The event ranged from twee musical to everyday busking and singing on Glasgow’s city streets. There was also nostalgic pageantry and historic symbolism from Scotland’s history and of Hamish Henderson's poetic words of equality for all with Freedom Come Ye All, along with a mention of Glasgow’s being the first city to offer Nelson Mandela the freedom of the city. Film director David Puttman mentioned that in 1835 the women of Glasgow marched against slavery. An event on this scale also made history and asked those attending to text to UNICEF which raised million as the lights lit up on phones. 

The ceremony included a few firsts – the first time having the countries enter the stadium by continents worked well and each country was led in by a wee Scottie dog with their short legs racing and this was a hit with everyone!   The Queen read out the Queen’s Baton’s message which had travelled through all the Commonwealth countries since last October with a message of  friendship and hope.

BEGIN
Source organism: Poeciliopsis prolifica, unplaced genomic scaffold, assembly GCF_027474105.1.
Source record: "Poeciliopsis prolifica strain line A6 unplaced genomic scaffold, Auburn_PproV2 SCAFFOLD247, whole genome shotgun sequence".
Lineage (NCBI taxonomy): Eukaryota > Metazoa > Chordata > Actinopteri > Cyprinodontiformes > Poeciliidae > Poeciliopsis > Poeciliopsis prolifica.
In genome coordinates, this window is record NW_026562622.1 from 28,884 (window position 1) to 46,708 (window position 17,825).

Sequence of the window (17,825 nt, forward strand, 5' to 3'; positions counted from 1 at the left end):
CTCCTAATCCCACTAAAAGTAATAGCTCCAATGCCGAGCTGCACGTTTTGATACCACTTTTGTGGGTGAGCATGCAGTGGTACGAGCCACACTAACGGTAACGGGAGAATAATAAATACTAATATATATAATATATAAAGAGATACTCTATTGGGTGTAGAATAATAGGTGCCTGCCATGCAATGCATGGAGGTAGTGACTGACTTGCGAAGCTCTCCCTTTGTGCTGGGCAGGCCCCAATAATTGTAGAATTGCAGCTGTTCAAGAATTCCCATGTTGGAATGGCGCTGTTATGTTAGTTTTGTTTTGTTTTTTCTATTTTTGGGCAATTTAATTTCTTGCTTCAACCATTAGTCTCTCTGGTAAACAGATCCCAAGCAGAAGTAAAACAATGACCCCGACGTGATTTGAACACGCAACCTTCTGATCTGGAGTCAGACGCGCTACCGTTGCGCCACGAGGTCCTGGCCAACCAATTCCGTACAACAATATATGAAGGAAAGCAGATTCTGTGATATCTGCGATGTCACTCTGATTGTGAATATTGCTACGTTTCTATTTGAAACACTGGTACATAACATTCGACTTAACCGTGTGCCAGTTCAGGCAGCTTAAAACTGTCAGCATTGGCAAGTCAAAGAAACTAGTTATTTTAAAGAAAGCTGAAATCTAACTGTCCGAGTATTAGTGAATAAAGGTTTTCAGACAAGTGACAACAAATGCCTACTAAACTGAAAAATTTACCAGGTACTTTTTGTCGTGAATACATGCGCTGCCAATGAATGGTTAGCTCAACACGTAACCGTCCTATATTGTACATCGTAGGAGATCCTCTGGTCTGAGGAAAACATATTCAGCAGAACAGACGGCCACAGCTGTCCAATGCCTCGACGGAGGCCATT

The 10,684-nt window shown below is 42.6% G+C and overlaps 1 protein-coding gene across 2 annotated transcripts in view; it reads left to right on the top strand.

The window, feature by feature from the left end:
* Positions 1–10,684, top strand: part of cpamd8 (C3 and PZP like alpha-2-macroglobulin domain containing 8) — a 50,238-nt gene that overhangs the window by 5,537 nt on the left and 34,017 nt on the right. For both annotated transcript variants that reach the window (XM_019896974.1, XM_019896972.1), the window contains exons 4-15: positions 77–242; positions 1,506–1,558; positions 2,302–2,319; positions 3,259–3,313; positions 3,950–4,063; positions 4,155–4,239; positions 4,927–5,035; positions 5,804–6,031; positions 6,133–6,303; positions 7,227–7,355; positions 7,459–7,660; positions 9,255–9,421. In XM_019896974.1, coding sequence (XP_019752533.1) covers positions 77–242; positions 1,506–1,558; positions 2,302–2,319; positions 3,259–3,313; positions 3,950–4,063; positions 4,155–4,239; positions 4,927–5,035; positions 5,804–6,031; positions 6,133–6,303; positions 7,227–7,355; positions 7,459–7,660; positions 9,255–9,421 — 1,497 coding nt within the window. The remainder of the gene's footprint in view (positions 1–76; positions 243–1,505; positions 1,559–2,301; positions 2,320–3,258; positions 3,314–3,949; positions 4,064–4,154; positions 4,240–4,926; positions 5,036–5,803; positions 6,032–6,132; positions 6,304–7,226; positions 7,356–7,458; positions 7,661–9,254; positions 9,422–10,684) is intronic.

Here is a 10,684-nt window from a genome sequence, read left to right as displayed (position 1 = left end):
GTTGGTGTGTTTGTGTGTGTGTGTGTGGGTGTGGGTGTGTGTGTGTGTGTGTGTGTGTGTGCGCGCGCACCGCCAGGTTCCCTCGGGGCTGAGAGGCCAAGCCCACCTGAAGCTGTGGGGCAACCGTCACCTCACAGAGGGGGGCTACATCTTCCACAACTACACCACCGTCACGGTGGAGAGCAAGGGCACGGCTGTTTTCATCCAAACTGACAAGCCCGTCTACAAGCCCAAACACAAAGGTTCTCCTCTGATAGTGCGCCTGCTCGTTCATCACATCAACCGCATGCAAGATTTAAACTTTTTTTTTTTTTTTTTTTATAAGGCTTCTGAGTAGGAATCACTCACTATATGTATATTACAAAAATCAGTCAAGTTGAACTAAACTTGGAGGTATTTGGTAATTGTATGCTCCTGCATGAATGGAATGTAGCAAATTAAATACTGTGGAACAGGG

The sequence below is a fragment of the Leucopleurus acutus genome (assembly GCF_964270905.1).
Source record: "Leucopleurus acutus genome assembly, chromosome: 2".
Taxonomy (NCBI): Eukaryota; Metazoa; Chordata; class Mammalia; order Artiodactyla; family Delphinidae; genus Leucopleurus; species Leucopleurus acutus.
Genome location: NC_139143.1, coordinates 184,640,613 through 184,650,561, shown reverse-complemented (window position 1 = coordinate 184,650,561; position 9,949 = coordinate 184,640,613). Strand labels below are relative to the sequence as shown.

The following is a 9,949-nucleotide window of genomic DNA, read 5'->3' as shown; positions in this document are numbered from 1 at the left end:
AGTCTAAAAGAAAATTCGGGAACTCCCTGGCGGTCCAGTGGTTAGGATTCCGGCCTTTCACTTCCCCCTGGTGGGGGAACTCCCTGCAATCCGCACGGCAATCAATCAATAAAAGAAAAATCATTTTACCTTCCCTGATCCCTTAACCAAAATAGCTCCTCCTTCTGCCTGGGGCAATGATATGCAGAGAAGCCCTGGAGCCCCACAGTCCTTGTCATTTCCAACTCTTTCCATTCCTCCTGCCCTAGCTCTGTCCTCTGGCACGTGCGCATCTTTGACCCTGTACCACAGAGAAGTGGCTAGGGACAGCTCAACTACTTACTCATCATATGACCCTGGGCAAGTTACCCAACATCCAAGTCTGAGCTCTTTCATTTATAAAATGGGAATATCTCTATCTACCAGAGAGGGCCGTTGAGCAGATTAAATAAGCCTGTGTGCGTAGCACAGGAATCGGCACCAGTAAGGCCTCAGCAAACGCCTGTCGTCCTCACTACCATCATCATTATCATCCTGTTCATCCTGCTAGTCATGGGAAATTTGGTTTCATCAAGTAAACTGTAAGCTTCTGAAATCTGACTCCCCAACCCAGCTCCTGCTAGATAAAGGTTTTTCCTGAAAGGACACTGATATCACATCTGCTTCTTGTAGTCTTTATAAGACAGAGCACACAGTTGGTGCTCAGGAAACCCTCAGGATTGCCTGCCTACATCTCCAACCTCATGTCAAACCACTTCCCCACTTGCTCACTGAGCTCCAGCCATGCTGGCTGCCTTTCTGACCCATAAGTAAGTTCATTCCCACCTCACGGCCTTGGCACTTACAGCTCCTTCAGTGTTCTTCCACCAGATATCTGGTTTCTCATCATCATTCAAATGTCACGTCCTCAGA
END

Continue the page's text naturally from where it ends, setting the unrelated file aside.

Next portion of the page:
The choices of symbolism and those taking part was all to ensure a carefully thought through quilted patchwork of Scotland's image, both present and past, to the wider world. 
Music is one of Scotland's biggest exports and the concert included contemporary music such as Calvin Harris and new band Chvrches. I might have wished to see Biffy Clyro or Dougie MacLean or the Proclaimers - perhaps they might rock the closing ceremony? Scotland's imperial past was made evident in the names of the Jamaican athletes - and with Jennifer Stirling who carried in the baton.